Although I am not a frequenter of the sci-fi genre, Kazuo Ishiguro’s novels never fail to leave me wondering why I don’t pick up books like his more often. His latest novel, Klara and the Sun, certainly lives up to this standard.

In typical fashion, Ishiguro designs a character who necessarily proceeds to view the world from a new, henceforth unseen lens. In this case, the eponymous protagonist is an AF – an Artificial Friend – that exists to aid, protect, and indeed befriend privileged children in a dystopian future. Klara is chosen to live alongside Josie, a fourteen-year-old girl who seems to be chronically ill. The depth of the questions Ishiguro poses pierce much deeper and much more acutely than the musings on the potential power of machines typical of so many stories that feature artificial intelligence. Instead, the novel left me pondering what precisely renders humanity unique and unable to be captured by technological replications.

Klara’s worldview depends upon her steadfast belief in a deified, all-powerful sun. Though Klara’s mathematical and mnemonic prowess are nearly perfect, this seemingly fundamental misunderstanding of the world initially compels the reader to set her reliability as a narrator on par with that of a Holden Caulfield-type character. By the end of the novel, though, Klara’s opinions no longer seem so far-fetched; I couldn’t help but find them at least partially valid. Certainly, Klara no longer seems like the same unreliable narrator. Through these developments, Ishiguro reminded me that I too am a limited observer of the world and its capabilities.

Such is the genius of Ishiguro, I understand from the get-go that he’s trying to change my perspective on seminal issues, and despite having steeled myself for those attempts, I fall for his poignant prose every single time. In Klara and the Sun, Klara’s innocuous descriptions of both things and gatherings of people she’s never seen before unlock new perspectives for the reader. These realizations only hit so hard because they’re written with such matter-of-factness.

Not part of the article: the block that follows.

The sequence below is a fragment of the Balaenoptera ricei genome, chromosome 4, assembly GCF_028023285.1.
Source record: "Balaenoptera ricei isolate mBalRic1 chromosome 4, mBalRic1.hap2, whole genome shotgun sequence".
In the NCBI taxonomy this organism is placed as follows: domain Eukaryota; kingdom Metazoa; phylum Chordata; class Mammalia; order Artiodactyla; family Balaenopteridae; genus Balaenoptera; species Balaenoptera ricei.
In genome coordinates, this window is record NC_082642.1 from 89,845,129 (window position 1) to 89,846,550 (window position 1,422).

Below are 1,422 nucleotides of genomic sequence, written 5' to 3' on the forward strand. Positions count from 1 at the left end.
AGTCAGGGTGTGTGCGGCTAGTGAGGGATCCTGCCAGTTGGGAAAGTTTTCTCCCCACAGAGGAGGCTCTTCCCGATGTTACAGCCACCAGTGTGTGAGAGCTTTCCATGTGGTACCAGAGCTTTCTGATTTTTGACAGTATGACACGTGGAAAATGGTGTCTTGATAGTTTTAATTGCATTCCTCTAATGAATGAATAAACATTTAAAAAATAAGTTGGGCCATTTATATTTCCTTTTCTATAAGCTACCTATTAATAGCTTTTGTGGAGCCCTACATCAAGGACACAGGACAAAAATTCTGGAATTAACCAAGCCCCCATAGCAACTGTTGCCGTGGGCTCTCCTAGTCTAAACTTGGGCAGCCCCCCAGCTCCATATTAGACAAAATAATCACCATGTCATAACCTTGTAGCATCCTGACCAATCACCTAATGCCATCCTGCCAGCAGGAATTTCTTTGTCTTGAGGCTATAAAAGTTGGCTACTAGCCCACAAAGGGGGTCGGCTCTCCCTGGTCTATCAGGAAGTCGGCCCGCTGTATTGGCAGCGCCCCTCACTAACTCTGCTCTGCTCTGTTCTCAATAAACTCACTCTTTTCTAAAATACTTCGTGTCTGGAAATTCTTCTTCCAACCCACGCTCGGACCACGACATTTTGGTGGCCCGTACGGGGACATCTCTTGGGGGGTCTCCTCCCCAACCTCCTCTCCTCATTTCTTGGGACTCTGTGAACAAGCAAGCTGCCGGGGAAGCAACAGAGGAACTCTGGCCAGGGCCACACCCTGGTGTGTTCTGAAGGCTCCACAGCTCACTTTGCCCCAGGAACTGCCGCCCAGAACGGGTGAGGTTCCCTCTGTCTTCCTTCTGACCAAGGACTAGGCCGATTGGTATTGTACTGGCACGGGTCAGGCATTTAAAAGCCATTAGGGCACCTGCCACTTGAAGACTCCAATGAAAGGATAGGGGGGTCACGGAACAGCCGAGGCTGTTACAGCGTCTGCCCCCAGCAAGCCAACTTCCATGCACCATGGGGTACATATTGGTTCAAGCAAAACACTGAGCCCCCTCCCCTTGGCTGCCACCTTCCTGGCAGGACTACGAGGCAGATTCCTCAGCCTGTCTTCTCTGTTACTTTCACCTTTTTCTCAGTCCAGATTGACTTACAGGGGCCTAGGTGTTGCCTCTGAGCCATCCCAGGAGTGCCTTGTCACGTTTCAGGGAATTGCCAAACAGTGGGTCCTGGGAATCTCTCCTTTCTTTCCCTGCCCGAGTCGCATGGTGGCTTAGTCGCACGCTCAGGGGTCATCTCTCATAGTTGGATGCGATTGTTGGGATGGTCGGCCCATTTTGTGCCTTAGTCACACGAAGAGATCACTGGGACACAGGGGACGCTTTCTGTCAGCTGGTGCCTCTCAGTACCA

Klara and the Sun highlights the importance of a person’s heart above all other aspects of their being. In a conversation with Josie’s father, he asks Klara:

“Do you believe in the human heart? I don’t mean simply the organ, obviously. I’m speaking in the poetic sense. The human heart. Do you think there is such a thing? Something that makes each of us special and individual?”

The questions posed are simple, and certainly unrevolutionary, but after having read 3/4 of Ishiguro’s novel I couldn’t help but see them in a new light. Klara’s faculties seem human, to be sure. And yet, perhaps they are almost too human. She is too selfless, too observant, and seems to love Josie too strongly for someone who is, by her title, supposed to constitute a “friend.”

Is this real emotion? Or is the sentiment technologically manufactured?

Can both be true?

Klara’s love for Josie, coupled with the language Josie’s father uses about the heart and the poetic nature of such a concept recalled a poem that I had not read in a long while: ee cummings’ [i carry your heart with me(i carry it in]. Cummings crafted the poem atypically with no punctuation except for the parentheses, which all contain an addendum to the lines they follow. He writes:

“no fate(for you are my fate, my sweet)i want

no world(for beautiful you are my world,my true)(…)

here is the deepest secret nobody knows(…)

i carry your heart(i carry it in my heart)”

For fear of spoilers, I won’t betray just how aptly this relates to the plot of Klara and the Sun. I will say that Klara might as well have narrated the poem herself about Josie. The responsibility Klara feels for her human counterpart mirrors Cumming’s description. She views Josie as so connected to herself that even conventional punctuation would leave too much space between them, with her emotions selflessly dependent on Josie’s wellbeing. This type of relationship might be genuine love, or rather technologically manufactured obsessiveness.

Just when I started to truly aspire towards Klara and identify with her, Ishiguro reminded me that she is not human, and has no heart, with an ending so touching and yet so pragmatic that while my eyes certainly shed tears, I couldn’t tell if they were happy or sad.

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